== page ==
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Kootenai County commissioners ordered to restore assessor’s pay

Staff Writer | May 10, 2023 5:05 PM

COEUR d’ALENE — A judge has ordered the Kootenai County Board of Commissioners to restore Assessor Bèla Kovacs’ salary, which the board cut in half last year after Kovacs missed statutory deadlines and failed to perform some of his duties.

In a written decision filed Wednseday, District Judge Susie Jensen instructed commissioners to reinstate Kovacs’ pay retroactive to Sept. 25, 2022 with the 6% cost of living increase that all county employees except Kovacs had received for fiscal year 2023. That brings his annual salary to $95,811.24.

Commissioners Bill Brooks, Leslie Duncan and Chris Fillios voted for the pay cut last August as part of the budget process, reducing Kovacs’ pay from about $90,000 to $45,000 per year.

They cited “grave concerns” brought to them about Kovacs’ performance by county employees and other elected officials, as well as missed statutory deadlines and other failures to fulfill his responsibilities. At the time, Fillios — who is no longer on the board — said the commissioners had discussed the issues with Kovacs, to no avail.

Kovacs filed a lawsuit against the county in October 2022, asking the court to restore his pay. He placed blame on the county commissioners and county IT department for deadlines missed by his office last year, which temporarily left Kootenai County taxing districts unable to finalize their budgets.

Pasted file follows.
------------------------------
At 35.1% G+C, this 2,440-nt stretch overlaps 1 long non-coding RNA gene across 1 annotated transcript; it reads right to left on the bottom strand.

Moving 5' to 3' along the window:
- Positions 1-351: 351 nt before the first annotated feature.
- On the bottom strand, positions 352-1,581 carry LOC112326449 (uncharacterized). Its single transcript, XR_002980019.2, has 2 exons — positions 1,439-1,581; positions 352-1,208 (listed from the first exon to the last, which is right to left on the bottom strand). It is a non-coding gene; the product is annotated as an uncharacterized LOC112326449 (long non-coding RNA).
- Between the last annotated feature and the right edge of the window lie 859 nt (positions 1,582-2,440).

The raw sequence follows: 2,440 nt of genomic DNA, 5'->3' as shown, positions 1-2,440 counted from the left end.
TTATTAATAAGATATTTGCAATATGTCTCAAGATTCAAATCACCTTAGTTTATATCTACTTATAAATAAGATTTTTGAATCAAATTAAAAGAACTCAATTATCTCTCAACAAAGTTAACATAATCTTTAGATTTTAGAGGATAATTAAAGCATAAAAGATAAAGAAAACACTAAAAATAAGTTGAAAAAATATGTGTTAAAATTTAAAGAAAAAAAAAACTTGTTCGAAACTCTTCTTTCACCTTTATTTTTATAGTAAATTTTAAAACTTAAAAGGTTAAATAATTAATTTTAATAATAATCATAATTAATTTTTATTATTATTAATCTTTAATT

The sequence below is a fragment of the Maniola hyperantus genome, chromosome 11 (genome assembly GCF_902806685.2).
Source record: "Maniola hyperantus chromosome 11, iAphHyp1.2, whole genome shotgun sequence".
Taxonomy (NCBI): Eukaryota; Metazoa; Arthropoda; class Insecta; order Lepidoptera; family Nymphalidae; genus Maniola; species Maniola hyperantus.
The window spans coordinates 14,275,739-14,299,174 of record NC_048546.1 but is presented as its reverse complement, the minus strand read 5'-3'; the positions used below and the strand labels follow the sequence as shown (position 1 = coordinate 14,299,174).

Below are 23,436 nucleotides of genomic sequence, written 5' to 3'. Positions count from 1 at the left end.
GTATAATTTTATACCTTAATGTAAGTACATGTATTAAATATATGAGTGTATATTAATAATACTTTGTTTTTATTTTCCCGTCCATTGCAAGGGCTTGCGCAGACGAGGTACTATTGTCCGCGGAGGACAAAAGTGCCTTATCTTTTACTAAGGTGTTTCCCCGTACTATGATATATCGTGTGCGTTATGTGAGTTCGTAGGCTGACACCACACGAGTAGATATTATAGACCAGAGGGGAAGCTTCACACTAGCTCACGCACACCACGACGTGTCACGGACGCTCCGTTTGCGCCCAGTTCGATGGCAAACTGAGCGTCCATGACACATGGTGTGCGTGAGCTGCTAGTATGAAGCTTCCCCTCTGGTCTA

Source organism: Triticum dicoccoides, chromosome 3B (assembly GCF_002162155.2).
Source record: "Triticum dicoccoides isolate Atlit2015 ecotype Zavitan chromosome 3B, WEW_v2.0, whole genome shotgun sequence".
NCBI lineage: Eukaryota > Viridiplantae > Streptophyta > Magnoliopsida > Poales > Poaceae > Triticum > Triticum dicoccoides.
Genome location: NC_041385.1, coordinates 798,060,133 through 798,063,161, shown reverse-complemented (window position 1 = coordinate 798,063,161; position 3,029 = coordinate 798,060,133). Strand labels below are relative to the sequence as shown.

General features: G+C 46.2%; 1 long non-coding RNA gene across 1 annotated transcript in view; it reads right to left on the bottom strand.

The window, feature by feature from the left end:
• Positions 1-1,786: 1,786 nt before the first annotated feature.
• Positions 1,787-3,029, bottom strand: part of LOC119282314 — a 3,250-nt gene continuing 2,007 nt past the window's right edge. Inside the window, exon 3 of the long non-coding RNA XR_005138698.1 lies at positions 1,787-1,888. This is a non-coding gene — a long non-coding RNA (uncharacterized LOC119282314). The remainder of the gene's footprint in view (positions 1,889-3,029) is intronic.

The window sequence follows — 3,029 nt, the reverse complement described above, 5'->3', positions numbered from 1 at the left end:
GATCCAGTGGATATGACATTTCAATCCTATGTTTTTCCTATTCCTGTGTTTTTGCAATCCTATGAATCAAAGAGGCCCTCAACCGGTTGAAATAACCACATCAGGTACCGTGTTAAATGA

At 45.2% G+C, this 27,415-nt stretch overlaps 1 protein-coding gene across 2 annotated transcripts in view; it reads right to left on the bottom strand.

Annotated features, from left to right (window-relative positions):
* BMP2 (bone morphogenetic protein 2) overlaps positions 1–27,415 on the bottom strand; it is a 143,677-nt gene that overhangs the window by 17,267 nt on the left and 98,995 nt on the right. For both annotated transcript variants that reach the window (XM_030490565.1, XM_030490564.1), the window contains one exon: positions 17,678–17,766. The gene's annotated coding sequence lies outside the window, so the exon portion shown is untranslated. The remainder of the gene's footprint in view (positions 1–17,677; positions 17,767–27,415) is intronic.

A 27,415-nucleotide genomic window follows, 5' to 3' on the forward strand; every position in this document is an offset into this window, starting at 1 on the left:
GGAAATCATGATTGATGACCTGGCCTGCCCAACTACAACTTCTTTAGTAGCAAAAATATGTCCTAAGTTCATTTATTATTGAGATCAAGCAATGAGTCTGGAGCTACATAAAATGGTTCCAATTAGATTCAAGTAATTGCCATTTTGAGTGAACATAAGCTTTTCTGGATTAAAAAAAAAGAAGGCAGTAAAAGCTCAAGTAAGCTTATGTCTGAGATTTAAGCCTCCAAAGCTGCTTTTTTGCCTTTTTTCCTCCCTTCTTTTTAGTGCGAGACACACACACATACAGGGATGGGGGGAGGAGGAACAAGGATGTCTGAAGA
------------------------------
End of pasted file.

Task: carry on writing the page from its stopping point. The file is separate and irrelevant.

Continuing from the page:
Jensen determined that commissioners have the constitutional and statutory authority to fix a county officer’s salary, as well as to increase or reduce pay. Salaries for county officers should be based on “reasonable compensation for the services to be performed and the responsibilities of the office.”

If the scope of the position changes or the job responsibilities change, Jensen ruled, a salary reduction reflecting those changes would be appropriate.

But in Kovacs’ case, the assessor’s duties remain the same regardless of whether Kovacs or a successor adequately fulfills them.

“Because the position of assessor is an elected position, this reduction in salary not only affected Kovacs for his remaining term limit, but it affects whomever was elected and set to take over in January,” Jensen wrote. “While the board positions the reduction as a reaction to Kovacs’ failure to perform all the duties of the job, the reality is that by changing the salary for the assessor, the board has essentially said that the full performance of the assessors’ statutory duties and responsibilities is worth $45,000, not the original $90,000.”

Jensen denied Kovacs’ request for attorney’s fees, on the grounds that commissioners did not act “without a reasonable basis in fact or law.”

Commissioners acknowledged the ruling Wednesday afternoon.

“The current BOCC believes that public officials should be held to account in a public setting if such officials breach their statutory requirements,” the board said in a statement. “Consequently, this BOCC is looking forward to working with the assessor, and all other elected officials, throughout their terms.”

Read the full decision at